Torah Weekly

For the week ending 4 January 2014 / 3 Shevat 5774

Parshat Bo

by Rabbi Yaakov Asher Sinclair -
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G-d tells Moshe that He is hardening Pharaoh's heart so that through miraculous plagues the world will know for all time that He is the one true G-d. Pharaoh is warned about the plague of locusts and is told how severe it will be. Pharaoh agrees to release only the men, but Moshe insists that everyone must go. During the plague, Pharaoh calls for Moshe and Aharon to remove the locusts, and he admits he has sinned. G-d ends the plague but hardens Pharaoh's heart, and again Pharaoh fails to free the Jews. The country, except for the Jewish People, is then engulfed in a palpable darkness. Pharaoh calls for Moshe and tells him to take all the Jews out of Egypt, but to leave their flocks behind. Moshe tells him that not only will they take their own flocks, but Pharaoh must add his own too. Moshe tells Pharaoh that G-d is going to bring one more plague, the death of the firstborn, and then the Jews will leave Egypt. G-d again hardens Pharaoh's heart, and Pharaoh warns Moshe that if he sees him again, Moshe will be put to death. G-d tells Moshe that the month of Nissan will be the chief month. The Jewish people are commanded to take a sheep on the 10th of the month and guard it until the 14th. The sheep is then to be slaughtered as a Pesach offering, its blood put on their door-posts, and its roasted meat eaten. The blood on the door-post will be a sign that their homes will be passed-over when G-d strikes the firstborn of Egypt. The Jewish People are told to memorialize this day as the Exodus from Egypt by never eating chametz on Pesach. Moshe relays G-d's commands, and the Jewish People fulfill them flawlessly. G-d sends the final plague, killing the first born, and Pharaoh sends the Jews out of Egypt. G-d tells Moshe and Aharon the laws concerning the Pesach sacrifice, pidyon haben (redemption of the first born son) and tefillin.


Excuse Me - What Happens If I Press This Large Red Button...?

“And it shall be when your son will ask you at some future time, ‘What is this? — You will say to him, ‘With a strong hand G-d removed us from Egypt from the house of bondage’.” (13:14)

Every schoolboy’s dream is to be invited into the cabin of a large airplane flying at 35,000 feet above an azure sea, sailing by fluffy cumulus clouds as high as the Empire State building. Sitting in the captain’s seat, he watches the joystick being moved by some unseen hand as the autopilot eerily corrects the smallest deviation in the aircraft's correct “attitude”.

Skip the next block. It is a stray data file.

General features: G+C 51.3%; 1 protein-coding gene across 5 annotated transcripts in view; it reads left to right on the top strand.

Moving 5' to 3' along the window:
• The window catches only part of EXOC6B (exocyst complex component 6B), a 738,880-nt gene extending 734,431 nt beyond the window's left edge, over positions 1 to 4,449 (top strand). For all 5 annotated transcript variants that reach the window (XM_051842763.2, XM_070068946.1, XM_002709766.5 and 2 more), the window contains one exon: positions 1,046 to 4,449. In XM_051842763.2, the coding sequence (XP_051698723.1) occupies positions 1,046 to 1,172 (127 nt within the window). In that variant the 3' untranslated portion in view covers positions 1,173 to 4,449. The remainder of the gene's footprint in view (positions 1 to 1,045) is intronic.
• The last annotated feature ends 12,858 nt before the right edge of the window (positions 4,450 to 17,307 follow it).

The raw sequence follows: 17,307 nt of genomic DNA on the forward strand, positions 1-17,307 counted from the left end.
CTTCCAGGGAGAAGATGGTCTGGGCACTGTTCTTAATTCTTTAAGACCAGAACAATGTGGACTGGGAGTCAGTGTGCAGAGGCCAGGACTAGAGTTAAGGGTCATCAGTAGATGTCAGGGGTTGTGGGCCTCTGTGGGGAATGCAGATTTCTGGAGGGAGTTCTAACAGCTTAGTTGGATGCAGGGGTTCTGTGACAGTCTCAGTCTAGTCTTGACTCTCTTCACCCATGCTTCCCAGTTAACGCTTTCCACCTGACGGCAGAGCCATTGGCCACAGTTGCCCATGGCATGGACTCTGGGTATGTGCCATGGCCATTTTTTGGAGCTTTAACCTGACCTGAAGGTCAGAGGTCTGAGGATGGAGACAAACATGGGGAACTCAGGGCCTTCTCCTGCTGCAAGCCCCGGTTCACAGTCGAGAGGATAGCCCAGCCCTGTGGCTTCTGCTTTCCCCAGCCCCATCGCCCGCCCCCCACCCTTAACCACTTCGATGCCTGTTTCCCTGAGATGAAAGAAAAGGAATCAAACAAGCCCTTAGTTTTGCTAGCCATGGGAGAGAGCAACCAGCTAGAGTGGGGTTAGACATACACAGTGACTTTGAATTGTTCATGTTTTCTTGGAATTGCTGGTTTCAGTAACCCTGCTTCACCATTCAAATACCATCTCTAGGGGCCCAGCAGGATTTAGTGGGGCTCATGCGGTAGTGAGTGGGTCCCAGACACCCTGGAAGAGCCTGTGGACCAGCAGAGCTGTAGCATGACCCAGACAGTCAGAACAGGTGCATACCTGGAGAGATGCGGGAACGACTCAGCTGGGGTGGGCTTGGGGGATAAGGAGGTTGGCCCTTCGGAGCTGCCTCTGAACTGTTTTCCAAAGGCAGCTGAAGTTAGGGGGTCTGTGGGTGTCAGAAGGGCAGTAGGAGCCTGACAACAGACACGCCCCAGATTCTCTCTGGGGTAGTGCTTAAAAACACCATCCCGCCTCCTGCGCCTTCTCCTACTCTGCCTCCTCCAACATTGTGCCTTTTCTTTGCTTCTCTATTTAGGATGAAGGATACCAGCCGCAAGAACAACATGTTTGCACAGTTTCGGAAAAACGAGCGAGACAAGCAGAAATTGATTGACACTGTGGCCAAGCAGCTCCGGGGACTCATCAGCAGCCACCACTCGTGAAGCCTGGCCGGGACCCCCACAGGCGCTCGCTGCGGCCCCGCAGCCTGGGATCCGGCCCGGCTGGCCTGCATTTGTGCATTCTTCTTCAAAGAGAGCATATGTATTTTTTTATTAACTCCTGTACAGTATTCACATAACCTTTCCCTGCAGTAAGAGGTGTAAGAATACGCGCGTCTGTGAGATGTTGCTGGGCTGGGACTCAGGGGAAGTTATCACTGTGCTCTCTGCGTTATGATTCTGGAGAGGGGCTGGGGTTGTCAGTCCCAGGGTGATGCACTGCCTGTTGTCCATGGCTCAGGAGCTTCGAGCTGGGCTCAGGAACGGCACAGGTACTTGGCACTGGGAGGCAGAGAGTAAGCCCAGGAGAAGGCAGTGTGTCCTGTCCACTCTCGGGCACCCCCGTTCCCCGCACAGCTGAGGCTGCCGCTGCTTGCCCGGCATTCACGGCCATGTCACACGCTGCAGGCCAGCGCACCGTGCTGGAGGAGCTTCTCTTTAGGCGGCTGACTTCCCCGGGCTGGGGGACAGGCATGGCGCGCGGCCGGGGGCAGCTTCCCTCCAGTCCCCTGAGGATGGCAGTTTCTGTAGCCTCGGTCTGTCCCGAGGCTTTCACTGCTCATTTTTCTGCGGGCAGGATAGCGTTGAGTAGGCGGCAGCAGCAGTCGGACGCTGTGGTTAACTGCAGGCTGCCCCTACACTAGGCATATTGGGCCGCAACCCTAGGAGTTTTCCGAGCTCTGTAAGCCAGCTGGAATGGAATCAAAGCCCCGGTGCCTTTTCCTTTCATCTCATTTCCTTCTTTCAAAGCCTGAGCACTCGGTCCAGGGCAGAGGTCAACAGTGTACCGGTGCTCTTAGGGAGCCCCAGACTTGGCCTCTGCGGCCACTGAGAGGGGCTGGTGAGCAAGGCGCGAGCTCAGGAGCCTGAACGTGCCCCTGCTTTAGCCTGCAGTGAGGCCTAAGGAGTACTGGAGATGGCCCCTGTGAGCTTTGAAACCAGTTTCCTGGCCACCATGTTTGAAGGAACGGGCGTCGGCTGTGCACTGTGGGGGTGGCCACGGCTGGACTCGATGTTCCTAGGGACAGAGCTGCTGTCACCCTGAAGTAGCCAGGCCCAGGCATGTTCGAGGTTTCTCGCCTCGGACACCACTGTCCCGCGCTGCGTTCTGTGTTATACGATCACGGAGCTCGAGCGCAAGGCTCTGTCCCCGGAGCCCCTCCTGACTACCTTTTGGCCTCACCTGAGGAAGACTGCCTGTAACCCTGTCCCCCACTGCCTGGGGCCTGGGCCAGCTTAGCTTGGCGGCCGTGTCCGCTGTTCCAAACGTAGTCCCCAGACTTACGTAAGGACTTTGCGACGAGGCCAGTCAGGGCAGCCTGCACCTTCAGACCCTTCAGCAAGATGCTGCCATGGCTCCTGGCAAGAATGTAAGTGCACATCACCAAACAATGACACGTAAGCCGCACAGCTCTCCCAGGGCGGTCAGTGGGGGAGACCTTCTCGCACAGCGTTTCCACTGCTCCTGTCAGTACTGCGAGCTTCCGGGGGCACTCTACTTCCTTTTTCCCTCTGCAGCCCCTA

But it’s not only aircraft that need the correct attitude.

Imagine our young schoolboy turning to the pilot and nonchalantly asking, “Excuse me captain, but what is the purpose of the third green button in the fourth array of the second bank in the left hand rear panel above the co-pilot’s seat?” The captain replies, “And the function of all the other 532 buttons in this cockpit are self-explanatory?! (He’s probably a Jewish pilot.) You understand what every button, lever and dial does in this cockpit except for that one?!”

And it shall be when your son will ask you at some future time, What is this?— You will say to him, With a strong hand G-d removed us from Egypt from the house of bondage’.

Rashi says that the question “What is this?” characterizes the son as a fool. This appears to be problematic. For this exact same question: “What is this?” is asked by another son. The wise son. How can the same three words connote both foolishness and wisdom?

Imagine a different schoolboy in the cabin of that 747. He says to the pilot, “What an incredible array of buttons, levers and switches! It would be wonderful if you would tell me a little of what they all do...

The wise son says “What is this?” to mean “What are these amazing buttons levers and switches by which we can affect ourselves and the world along with us?” He is asking that it be explained to him, as much as is possible, the laws, the statutes and the commandments of the Torah. When the foolish son says “What is this?” he is not impressing anyone with his knowledge when he singles out one mitzvah. He is merely revealing his ignorance. His question reveals his belief that there’s no one behind the control column. It’s just the autopilot speaking.

  • Sources: Devarim 6:20; Rabbi Shimon Schwab in Ma’ayan Beit HaShoeva, heard from Rabbi C. Z. Senter

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